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Breakfast With Bill Paxton
The Big Love actor on life just outside of L.A. and fried eggs
Photograph by Stuart Pettican
In a thunderstorm quaint Ojai radiates even more warmth than when the sun is shining. The actor Bill Paxton lives in the foothills that ring this valley community about an hour and a half north of Los Angeles. As the rain pours down outside the window, he prepares to fix his son an egg sandwich. Slender, with his hair closely cropped, Paxton pads around the kitchen in rag socks, a gray V-neck sweater, and Levi’s 501s. He scans the refrigerator until his blue eyes settle on the butter. More than two decades ago Paxton and his wife, Louise, bought this rustic home surrounded by a couple of acres of tangerine and avocado orchards. It provides them with a veneer of normalcy, given that he’s a movie and TV star who’s had to leave town every now and then to play major roles in Titanic and Twister and Apollo 13 and that little cable show Big Love. “To be honest with you, I keep a very low profile,” says Paxton, slicing off a pat of butter. “I’m not heavily scrutinized, I’m not dating a starlet, I’m left alone pretty much.”
All modesty aside, it’s a double life he’s leading, and in this regard he has a great deal in common with his character on HBO’s hit polygamy melodrama. Paxton stars as Bill Henrickson, a home-store retailer and aspiring casino mogul who has moved his three wives and eight children to a quiet suburb in hopes of blending in. With a cast that includes Jeanne Tripplehorn, Chloë Sevigny, and Ginnifer Goodwin (as his wives) and veterans Bruce Dern, Ellen Burstyn, Mary Kay Place, and Harry Dean Stanton, Big Love is arguably the best-acted hour on TV.
Paxton, who is 54, has driven home on this Saturday morning after spending the week filming in Santa Clarita. He has only a few more episodes left to shoot for Big Love’s fourth season, which began January 10. “We’re really burnt out,” he says of the cast. In this season’s story line, “there’s been so much Sturm und Drang. I think this guy would go home one night and blow his brains out.” He pantomimes the action, then pauses to reconsider. “That wouldn’t be too good in the afterlife, though,” he says as he lets out a twangy chuckle. There’s an everyman quality to Paxton. Whether he’s portraying a polygamist or a killer, you feel he could be your pal. “In retrospect, it might have been hard to break another actor into that role,” he says of his character on Big Love, “but I have always been the underdog. People root for me. Like in A Simple Plan…”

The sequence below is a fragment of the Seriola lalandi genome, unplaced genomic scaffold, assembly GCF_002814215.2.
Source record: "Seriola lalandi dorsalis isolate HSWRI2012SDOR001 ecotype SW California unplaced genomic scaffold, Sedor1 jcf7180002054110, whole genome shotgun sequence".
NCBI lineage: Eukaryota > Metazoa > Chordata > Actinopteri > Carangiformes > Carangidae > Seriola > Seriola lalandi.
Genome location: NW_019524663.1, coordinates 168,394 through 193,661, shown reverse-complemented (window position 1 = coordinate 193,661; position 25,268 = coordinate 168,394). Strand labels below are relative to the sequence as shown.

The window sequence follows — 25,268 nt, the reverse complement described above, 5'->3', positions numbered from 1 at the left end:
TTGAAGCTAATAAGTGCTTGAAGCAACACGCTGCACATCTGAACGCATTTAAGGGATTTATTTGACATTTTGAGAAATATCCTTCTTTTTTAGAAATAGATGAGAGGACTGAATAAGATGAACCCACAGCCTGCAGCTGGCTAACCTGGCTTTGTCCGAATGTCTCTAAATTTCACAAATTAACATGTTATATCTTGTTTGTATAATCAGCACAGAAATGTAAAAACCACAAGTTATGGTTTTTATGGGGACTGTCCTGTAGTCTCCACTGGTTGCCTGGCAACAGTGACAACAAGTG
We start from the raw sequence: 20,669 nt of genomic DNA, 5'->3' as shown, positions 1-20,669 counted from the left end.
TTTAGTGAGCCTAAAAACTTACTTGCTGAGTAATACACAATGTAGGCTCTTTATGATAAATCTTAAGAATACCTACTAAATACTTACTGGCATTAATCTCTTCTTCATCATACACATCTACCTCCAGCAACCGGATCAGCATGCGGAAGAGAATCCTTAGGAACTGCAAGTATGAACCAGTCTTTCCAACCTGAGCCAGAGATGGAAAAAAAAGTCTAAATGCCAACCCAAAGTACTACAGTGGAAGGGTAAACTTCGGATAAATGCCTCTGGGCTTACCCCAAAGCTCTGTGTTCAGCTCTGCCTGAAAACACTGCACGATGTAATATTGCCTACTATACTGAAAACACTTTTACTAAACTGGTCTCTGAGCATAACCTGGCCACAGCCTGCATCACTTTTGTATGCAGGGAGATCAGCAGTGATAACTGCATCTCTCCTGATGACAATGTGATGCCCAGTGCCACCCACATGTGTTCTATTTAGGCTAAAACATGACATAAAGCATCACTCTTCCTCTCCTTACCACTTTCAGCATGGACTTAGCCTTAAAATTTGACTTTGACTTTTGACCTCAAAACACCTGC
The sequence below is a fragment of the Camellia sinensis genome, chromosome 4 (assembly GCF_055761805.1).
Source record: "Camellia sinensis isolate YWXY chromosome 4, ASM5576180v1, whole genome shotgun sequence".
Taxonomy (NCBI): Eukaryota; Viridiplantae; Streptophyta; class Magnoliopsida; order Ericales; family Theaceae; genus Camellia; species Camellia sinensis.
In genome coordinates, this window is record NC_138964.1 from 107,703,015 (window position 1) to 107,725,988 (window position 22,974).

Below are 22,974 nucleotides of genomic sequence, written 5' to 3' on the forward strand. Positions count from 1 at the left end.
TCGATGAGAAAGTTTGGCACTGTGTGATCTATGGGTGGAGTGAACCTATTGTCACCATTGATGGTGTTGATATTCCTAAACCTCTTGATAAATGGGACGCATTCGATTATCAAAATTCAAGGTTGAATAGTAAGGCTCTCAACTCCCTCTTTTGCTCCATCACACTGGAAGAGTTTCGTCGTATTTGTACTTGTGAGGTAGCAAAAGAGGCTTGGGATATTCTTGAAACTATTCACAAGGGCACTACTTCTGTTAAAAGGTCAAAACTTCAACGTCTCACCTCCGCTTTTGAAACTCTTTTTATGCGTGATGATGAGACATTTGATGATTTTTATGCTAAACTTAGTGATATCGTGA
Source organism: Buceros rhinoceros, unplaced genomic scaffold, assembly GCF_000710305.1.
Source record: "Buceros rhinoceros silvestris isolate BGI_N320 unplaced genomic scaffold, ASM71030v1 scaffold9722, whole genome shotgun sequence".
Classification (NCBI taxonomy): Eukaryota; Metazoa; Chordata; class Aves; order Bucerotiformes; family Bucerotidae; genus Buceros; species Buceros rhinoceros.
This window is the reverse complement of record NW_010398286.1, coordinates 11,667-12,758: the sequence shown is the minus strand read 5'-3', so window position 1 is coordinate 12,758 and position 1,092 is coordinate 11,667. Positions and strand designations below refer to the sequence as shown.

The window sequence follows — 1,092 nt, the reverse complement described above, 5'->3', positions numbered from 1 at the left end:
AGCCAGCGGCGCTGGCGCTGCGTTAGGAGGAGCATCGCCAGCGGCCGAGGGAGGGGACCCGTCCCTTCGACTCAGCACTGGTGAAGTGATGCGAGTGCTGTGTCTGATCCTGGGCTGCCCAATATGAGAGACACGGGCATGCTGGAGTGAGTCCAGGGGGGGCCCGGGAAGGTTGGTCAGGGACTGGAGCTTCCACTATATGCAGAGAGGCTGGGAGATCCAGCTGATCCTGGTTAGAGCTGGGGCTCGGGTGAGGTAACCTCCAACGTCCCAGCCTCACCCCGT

“I love that movie,” says his 15-year-old son James, sweet and gawky in a hoodie and braces. He’s sitting at the kitchen table waiting for the egg sandwich.
“This guy has murdered people,” Paxton continues as he drops the butter into the frying pan, swirls it around, and cracks an egg. “I blow this woman halfway across the room and then deny it, yet people worry about me, they sympathize with me. It’s crazy.”
James’s 12-year-old sister, Lydia, darts in and out of the kitchen as her dad cooks. She’s checking out an old-school Disney flick that’s airing in the next room.